A few years ago I was group coach on a project for 14/15 year olds. Their challenge was to consider and make recommendations on a business question for an organisation. As part of their preparation they had learned their team roles using Belbin testing. They started out full of enthusiasm but after a couple of weeks the group had started to argue and divisions had appeared. Before it got to a stage of complete breakdown though someone asked if how they were behaving was in line with the team roles that the test had shown up. That moment of reflection was very powerful and helped participants decide firstly whether they wanted to carry on and then if they did, what they could offer to the team. Having the opportunity to watch that happen was a huge privilege. Although I asked a few questions to help open up discussions it was up to the young folk themselves to work out what happened next and what part they would play in that.
When I have told that story since, most of my business friends and colleagues comment about how wonderful it would be if that happened more often “in the real world” and this has got me thinking about why it doesn’t.
Although in this case the Belbin testing gave the young people some knowledge about themselves that they could use, we can understand and value our skills, talents, passions and aspirations in a number of ways.
But none of this matters if we then do not do something with that knowledge.
A friend talked about a team they were involved in which they likened it to little kids playing football where everyone is running after the ball trying to score and nobody is back in defence with the guy who has to be in goals, moaning about their lot.
It made me smile. I remember teams that behaved like that. But the little kids will start to recognise what they are good at – maybe with a bit of outside help admittedly – and play to their strengths.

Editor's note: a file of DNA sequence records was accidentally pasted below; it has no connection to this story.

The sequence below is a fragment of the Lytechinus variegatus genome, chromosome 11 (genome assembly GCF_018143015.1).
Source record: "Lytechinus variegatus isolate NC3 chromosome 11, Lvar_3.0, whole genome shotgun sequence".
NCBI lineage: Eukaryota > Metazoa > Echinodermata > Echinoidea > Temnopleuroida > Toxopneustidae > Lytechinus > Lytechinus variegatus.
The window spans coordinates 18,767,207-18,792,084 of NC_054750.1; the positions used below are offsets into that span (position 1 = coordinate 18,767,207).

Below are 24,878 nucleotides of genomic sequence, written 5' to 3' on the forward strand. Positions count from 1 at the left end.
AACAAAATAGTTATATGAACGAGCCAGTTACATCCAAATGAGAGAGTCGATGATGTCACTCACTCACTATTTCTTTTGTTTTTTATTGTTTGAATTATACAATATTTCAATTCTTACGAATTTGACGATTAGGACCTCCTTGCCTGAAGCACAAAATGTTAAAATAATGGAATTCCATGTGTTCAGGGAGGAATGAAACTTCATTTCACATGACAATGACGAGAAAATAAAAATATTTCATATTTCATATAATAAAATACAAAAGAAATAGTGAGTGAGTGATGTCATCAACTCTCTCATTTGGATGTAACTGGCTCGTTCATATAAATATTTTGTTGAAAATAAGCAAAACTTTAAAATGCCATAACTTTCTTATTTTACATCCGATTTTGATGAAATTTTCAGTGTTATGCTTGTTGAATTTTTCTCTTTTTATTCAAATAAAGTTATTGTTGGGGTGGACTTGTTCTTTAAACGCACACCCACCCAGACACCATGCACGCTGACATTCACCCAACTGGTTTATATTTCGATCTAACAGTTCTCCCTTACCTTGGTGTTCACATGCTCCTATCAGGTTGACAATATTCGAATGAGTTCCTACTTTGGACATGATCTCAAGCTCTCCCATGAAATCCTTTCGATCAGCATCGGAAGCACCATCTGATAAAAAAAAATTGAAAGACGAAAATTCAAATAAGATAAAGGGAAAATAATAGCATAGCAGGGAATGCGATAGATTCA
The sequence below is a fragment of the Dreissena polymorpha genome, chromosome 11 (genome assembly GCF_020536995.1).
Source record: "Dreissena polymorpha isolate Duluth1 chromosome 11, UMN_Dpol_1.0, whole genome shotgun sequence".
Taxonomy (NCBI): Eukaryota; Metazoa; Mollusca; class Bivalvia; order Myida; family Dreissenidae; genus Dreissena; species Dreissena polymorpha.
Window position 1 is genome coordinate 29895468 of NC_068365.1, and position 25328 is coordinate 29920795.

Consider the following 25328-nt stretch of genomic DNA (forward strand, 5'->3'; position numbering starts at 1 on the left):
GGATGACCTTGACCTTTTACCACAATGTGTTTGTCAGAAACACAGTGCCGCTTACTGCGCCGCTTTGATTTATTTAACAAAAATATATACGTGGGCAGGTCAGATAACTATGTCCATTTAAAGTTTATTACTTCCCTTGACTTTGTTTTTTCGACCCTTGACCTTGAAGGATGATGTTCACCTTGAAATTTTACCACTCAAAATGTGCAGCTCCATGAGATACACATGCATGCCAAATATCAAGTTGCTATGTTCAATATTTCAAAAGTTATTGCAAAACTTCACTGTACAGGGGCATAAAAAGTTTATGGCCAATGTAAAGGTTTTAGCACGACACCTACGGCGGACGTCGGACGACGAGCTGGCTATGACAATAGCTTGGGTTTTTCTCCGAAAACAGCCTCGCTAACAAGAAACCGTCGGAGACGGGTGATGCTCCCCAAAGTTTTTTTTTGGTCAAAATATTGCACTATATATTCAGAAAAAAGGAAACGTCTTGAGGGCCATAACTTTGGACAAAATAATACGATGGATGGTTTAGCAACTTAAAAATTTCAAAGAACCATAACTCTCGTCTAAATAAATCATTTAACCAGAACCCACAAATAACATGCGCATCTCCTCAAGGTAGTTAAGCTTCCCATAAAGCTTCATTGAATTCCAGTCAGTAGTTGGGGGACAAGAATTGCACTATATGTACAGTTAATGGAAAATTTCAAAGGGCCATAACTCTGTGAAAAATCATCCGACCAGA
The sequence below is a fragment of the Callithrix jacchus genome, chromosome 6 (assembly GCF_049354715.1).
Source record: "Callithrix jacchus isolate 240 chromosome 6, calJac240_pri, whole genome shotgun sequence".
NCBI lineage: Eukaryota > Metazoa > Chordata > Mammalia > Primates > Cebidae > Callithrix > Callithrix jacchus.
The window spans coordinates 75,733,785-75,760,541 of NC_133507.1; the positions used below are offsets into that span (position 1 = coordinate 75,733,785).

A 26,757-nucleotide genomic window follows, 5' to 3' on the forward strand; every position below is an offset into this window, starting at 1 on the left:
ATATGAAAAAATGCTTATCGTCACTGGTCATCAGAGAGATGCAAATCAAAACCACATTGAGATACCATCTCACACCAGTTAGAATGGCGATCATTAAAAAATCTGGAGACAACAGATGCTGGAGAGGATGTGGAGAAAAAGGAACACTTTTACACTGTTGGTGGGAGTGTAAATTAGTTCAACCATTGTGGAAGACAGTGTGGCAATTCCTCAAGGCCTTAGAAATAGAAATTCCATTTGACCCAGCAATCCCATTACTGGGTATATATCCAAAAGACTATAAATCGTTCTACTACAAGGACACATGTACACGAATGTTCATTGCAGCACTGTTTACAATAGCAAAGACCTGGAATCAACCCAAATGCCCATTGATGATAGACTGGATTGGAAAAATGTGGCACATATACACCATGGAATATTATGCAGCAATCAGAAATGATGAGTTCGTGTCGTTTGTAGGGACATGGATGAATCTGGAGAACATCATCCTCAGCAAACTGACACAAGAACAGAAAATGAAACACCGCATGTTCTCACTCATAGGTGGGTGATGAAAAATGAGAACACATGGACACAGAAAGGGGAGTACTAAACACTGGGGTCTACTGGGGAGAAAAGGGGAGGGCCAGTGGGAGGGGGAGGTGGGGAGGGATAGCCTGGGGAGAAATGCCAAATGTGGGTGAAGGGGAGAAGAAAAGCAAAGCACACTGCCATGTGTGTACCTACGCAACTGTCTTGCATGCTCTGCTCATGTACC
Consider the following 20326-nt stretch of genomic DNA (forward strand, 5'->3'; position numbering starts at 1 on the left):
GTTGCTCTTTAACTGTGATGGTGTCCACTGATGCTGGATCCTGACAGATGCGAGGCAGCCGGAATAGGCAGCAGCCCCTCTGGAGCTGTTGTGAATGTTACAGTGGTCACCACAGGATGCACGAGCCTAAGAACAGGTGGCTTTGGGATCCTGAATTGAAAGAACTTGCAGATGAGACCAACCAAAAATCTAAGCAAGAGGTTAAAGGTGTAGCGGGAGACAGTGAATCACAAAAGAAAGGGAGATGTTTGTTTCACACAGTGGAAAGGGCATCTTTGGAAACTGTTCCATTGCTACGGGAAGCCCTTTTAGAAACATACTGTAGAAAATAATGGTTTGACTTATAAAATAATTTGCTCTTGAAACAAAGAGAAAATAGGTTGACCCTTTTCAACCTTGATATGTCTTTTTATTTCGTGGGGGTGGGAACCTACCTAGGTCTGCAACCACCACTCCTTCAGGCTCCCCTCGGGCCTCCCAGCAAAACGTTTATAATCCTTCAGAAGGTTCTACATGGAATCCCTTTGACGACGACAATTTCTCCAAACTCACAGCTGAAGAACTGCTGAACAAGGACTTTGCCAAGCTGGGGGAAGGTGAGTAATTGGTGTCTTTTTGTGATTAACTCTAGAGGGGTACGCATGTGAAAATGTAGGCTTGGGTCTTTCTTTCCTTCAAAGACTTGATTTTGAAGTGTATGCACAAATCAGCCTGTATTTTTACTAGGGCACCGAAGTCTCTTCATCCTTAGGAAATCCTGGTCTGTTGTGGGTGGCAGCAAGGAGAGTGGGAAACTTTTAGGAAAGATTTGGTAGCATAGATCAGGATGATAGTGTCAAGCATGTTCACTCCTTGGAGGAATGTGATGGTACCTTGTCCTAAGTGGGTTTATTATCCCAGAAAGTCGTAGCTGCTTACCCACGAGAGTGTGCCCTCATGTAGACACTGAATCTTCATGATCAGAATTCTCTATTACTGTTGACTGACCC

I know from working with clients that their big challenge is recognising and valuing their strengths. I hear “but everybody can do that” or “that should be a given” on something which everyone definitely can’t do well and that maybe it is but it doesn’t mean everyone has it. I often hear comments about teams lacking leadership as if the person with the title is the only one who should be showing it. Or criticism of the chatty team member who knows everyone instead of thinking of ways of using their connections to inform the work that is being done. It is maybe easier to note the deficiencies than to come up with the solution.
The young people I mentioned at the beginning instinctively started to rectify that. They identified the gaps and stepped in to fill them. At a key point in the process they had to make a presentation to the client. There was much to-ing and fro-ing. Those who had a speaking part had their notes. A couple had meeting and greeting roles. There was some sorting of where folk would sit and giving them handouts. I realised that one chap did not appear to have a role and looked a bit left out. I mentioned this to the leader who told me that he was the thread that held them all together. He offered help where he saw it was needed, encouraged his colleagues when they seemed nervous and generally kept an eye on things. He knew that he was good at it so he left the others to get on with what they did well.
So – with this in mind – what strength do you have that you are not offering your team? If you feel hindered by the title or role you have been given who have you told? (hint – if it is everyone but the decision maker you are wasting your time.) If you can see gaps how would you fill them?
Why not think about how much of “you” is really in your team and decide if that is as much as it should be?
The project I mentioned above was run by Space Unlimited. They continue to work on great projects and you can find out more about their interesting work here.